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2000 Hyundai Elantra Sedan

4dr Sdn GLS Manual

Starting at | Starting at 24 MPG City - 33 MPG Highway

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  • $11,799 original MSRP
Printable Version

2000 Hyundai Elantra Sedan

Printable Version

2000 Hyundai Elantra Sedan


2000 Hyundai Elantra

Source: New Car Test Drive

More features for the dollar.

by Ron Moorhead

Base Price (MSRP) $11,799
As Tested (MSRP) $14,009

If the Elantra proves anything, it's this: Hyundai is serious about catching, then keeping, a new generation of owners.

Catching customers starts with a solid, well-equipped subcompact at one basic price. The Elantra's 2.0-liter four-cylinder engine is larger and more powerful than those in many other subcompacts. And the Elantra's list of standard features is anything but bare-bones basic. Keeping customers is left to a surprisingly complete warranty. The Hyundai Advantage extends bumper-to-bumper coverage to five years or 60,000 miles, while the powertrain is warranted for 10 years or 100,000 miles. To top it off, Hyundai offers Elantra owners free 24-hour roadside assistance.

The impressive warranty wouldn't mean much if the Elantra were otherwise difficult to live with, and in fact, the opposite is true. With improved fit-and-finish and decent performance, the Elantra goes a long way toward changing perceptions of small Korean cars.

Model Lineup

Elantra is available as a four-door sedan or wagon. Both come in a single trim level, the GLS. Elantra GLS includes popular features such as air conditioning, power windows, mirrors and door locks, thick cut-pile carpeting, a tachometer and six-way adjustable driver's seat. Better still, Hyundai is providing more stuff for the same price as a 1999 Elantra GLS. The sedan retails at $11,799 with the 5-speed manual, and $12,549 with an automatic; the wagon is $12,499 and $13,249 with the automatic.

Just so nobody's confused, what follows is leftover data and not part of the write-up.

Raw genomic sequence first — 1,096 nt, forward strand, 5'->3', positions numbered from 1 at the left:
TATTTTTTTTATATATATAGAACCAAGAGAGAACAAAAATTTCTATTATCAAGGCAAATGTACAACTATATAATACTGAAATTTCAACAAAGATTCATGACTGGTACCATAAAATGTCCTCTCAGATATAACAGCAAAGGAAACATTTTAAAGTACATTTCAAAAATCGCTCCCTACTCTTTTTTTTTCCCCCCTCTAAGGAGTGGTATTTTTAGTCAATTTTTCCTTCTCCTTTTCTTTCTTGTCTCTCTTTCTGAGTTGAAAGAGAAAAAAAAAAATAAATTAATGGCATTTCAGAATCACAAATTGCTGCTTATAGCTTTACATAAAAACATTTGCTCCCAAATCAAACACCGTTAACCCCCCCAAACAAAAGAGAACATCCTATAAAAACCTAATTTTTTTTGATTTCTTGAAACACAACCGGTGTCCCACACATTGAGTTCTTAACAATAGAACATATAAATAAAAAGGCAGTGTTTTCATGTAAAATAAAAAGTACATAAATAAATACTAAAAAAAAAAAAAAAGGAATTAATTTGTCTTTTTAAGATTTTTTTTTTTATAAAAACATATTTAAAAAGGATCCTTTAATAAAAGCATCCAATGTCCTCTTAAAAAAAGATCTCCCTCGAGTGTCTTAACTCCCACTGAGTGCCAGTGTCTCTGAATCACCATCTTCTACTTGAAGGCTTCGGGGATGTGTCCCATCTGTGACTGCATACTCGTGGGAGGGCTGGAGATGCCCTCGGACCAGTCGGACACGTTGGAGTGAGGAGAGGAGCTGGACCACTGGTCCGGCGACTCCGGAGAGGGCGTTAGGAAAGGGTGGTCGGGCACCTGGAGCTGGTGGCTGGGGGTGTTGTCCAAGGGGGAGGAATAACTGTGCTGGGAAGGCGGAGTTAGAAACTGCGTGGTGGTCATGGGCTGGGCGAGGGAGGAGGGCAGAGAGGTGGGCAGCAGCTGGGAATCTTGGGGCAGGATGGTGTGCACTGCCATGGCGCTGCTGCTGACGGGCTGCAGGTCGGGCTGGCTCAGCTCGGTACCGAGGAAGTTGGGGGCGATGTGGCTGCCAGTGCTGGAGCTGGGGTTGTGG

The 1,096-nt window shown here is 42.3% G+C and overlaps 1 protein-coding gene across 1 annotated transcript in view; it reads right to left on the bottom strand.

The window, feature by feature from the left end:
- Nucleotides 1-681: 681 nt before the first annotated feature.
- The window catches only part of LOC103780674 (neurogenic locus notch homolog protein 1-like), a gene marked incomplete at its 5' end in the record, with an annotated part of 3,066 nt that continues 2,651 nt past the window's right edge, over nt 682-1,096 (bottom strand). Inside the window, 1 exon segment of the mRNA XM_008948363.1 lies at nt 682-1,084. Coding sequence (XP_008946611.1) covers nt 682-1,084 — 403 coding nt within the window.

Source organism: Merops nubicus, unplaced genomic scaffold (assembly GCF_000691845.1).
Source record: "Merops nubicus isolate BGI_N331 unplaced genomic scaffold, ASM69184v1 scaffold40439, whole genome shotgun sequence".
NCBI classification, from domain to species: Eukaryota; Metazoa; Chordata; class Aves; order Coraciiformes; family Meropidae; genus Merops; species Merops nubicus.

With the reasonable base price, and judicious selection of options, a buyer can tailor the Elantra to taste without breaking the bank. We specified our 5-speed sedan with most of the factory options available, including a moonroof, alloy wheels and stereo upgrade, and barely pushed the price past $14,000 with the destination charge. Even with ABS, the $15,000 price barrier is difficult to reach with Elantra.


The Elantra may not be the most distinctive small sedan on the road, but it's pleasant enough to look at. Its rounded fenders, sloping hood and large greenhouse afford good outward visibility in all directions, and the optional rear spoiler indeed adds a hint of sportiness. The restyled front end features improved halogen headlights that spill more lumens onto the road ahead.

The Elantra's doors open wide for easy access to both front and rear seats, and its trunk provides 11 cubic feet of cargo space--above average in this class. Unfortunately, the trunk opening is rather small, making it difficult to load larger items that should easily fit.

Interior Features

Hyundai's effort to project a higher level of quality is apparent in Elantra's passenger cabin. The improvement isn't measured by bells and whistles, but by clean, efficient design, better finish and switches that are easier to live with.

The cloth upholstery and door trim feel sturdy, yet comfortable, and the vinyl, particularly that covering the dashboard, is soft and pliable. In all, materials feel quite rich for a car of Elantra's price. Interior volume, including available headroom, compares favorably with other cars in the class.

Remote trunk and fuel release and a carpeted cargo compartment are standard.

The heater, ventilation and air conditioning are now controlled with rotary switches, rather than the sliding type. They're much easier to locate and adjust while driving. Unfortunately, Hyundai didn't extend these improvements to the radio controls, and that's our primary gripe. The buttons are so small that adjusting them distracts from the task of driving.

Driving Impressions

Let's face it folks we aren't talking a luxurious limousine here. The Elantra is a small sedan that will carry two adults and two or three children to work, the grocery store or a PTA meeting comfortably, economically and free of worry.